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India-Middle East-Europe Economic Corridor to help Adani, but poser on Green Hydrogen exports remains

The corridor is also a strategic response to China’s Belt and Road Initiative (BRI), which has expanded China’s influence across Asia, Africa, and Europe

R. Suryamurthy New Delhi Published 12.09.23, 10:14 AM
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One of the significant agreements on the sidelines of the G-20 summit is the India-Middle East-Europe Economic Corridor, which is seen as a rival to China’s Belt and Road initiative and is expected to provide an alternative route for shipments to Europe.

The plan will benefit the Adani group, which has already paid $1.2 billion and gained control of Haifa port in Israel. The West Asian (Middle East) corridor consists of two separate corridors: the east corridor will link the Indian port of Mundra on the west coast to Fujairah port and then transport goods through standardised containers to the Israeli port of Haifa using the railroad via Saudi Arabia and Jordan.


The west corridor will be from Haifa, from where the Indian goods will reach various ports of Europe such as Marseille in France and other ports in Italy and Greece. While some analysts raised the question of the cost-effectiveness of goods shipment through the sea-rail corridor, exporters said it would benefit certain kinds of goods.

The IMEC will include a railway network designed to offer reliable and cost-effective cross-border ship-to-rail transportation, complementing existing maritime and road routes.

The corridor will feature the installation of infrastructure for electricity and digital connectivity, as well as pipelines for clean hydrogen export. This will not only secure regional supply chains but also improve trade accessibility and facilitate trade operations.

Ajay Srivastava, co-founder of think tank Global Trade Research Initiative (GTRI), said: “The project will include a railway line, electricity and internet cables, and a pipeline for Green Hydrogen exports from India to Europe. We are at the MOU stage now, and it will be interesting to see the cost details. At a rough estimate, the cost of laying intercontinental railway lines and electricity cables will exceed a trillion dollars. The Green Hydrogen part of the project is not workable. Green Hydrogen is 4-5 times more expensive than standard fuels, and technology needs to be established to transport it efficiently beyond a few hundred kilometres.”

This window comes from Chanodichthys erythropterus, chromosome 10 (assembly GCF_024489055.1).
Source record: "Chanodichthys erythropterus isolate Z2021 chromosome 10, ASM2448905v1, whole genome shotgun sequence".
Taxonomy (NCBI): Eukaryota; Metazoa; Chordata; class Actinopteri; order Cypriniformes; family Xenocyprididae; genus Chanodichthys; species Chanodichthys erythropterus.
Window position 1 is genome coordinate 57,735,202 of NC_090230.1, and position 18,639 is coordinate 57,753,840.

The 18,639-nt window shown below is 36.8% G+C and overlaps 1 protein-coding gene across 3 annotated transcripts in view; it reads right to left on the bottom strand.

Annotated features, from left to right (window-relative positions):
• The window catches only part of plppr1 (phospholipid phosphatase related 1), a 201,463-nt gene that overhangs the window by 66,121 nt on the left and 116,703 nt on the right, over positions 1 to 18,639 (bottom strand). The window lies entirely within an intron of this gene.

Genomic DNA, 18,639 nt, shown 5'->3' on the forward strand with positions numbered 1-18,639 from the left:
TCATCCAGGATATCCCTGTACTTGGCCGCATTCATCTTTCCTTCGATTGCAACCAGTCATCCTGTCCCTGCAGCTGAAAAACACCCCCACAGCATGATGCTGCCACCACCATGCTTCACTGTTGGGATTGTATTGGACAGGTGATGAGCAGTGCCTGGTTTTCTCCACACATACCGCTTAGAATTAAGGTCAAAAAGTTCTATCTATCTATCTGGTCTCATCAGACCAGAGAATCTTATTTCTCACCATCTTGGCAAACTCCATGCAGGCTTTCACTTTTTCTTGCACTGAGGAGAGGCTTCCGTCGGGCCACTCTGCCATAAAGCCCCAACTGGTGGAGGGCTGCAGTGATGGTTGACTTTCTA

Manish Agarwal, head of Infrastructure, PwC and co-founder of said “I haven’t seen any calculations on why Ship+Rail will be more economical (time and cost wise) than going to a European port through the Suez Canal. Saudi Arabia wants to diversify away from Oil, attract manufacturing that can provide low-cost land and energy, and wants to become a major maritime hub (including for trans-shipment). But I don't see how India exports fit into this story.”

He said “Saudi wants to develop massive solar parks. So, they will able to develop Green Hydrogen themselves, instead of being an intermediate in India’s exports, if at all green hydrogen becomes viable, when combined with long-distance transport.”

The corridor will be used for the transit of goods and services between India, the UAE, Saudi Arabia, Jordan, Israel, and Europe. According to the MoU, the stakeholders of the corridor intend to enable the laying of cable for electricity and digital connectivity, as well as a pipeline for clean hydrogen export along the railway route.

The corridor will secure regional supply chains, increase trade accessibility, improve trade facilitation, and support an increased emphasis on environmental social, and government impacts. The corridor is also a strategic response to China’s Belt and Road Initiative (BRI), which has expanded China’s influence across Asia, Africa, and Europe.

Also, the other significant aspect of this pact is the inclusion of Israel, a nation that has historically faced tensions with many Arab countries. With Israel as a party to the IMEC, it signals a monumental shift in Middle Eastern dynamics. The corridor will connect Israel with its Arab neighbours, promoting economic cooperation and fostering a more interconnected Middle East.

“The IMEC initiative will not only offset the effects of BRI by establishing a direct link with some of its major trading partners, IMEC goes beyond logistics connectivity. The corridor is much more than just a railway or cable. It is a green and digital bridge across continents. The project aims to build a “reliable and cost-effective” cross-border ship-to-rail transit network. This will facilitate the transit of goods between India, the UAE, Saudi Arabia, Jordan, Israel, and Europe and significantly bring down the trade costs,” Ajay Sahai, Director General and CEO of the apex body of Indian export promotion organisations Federation of Indian Export Organizations (FIEO), said.

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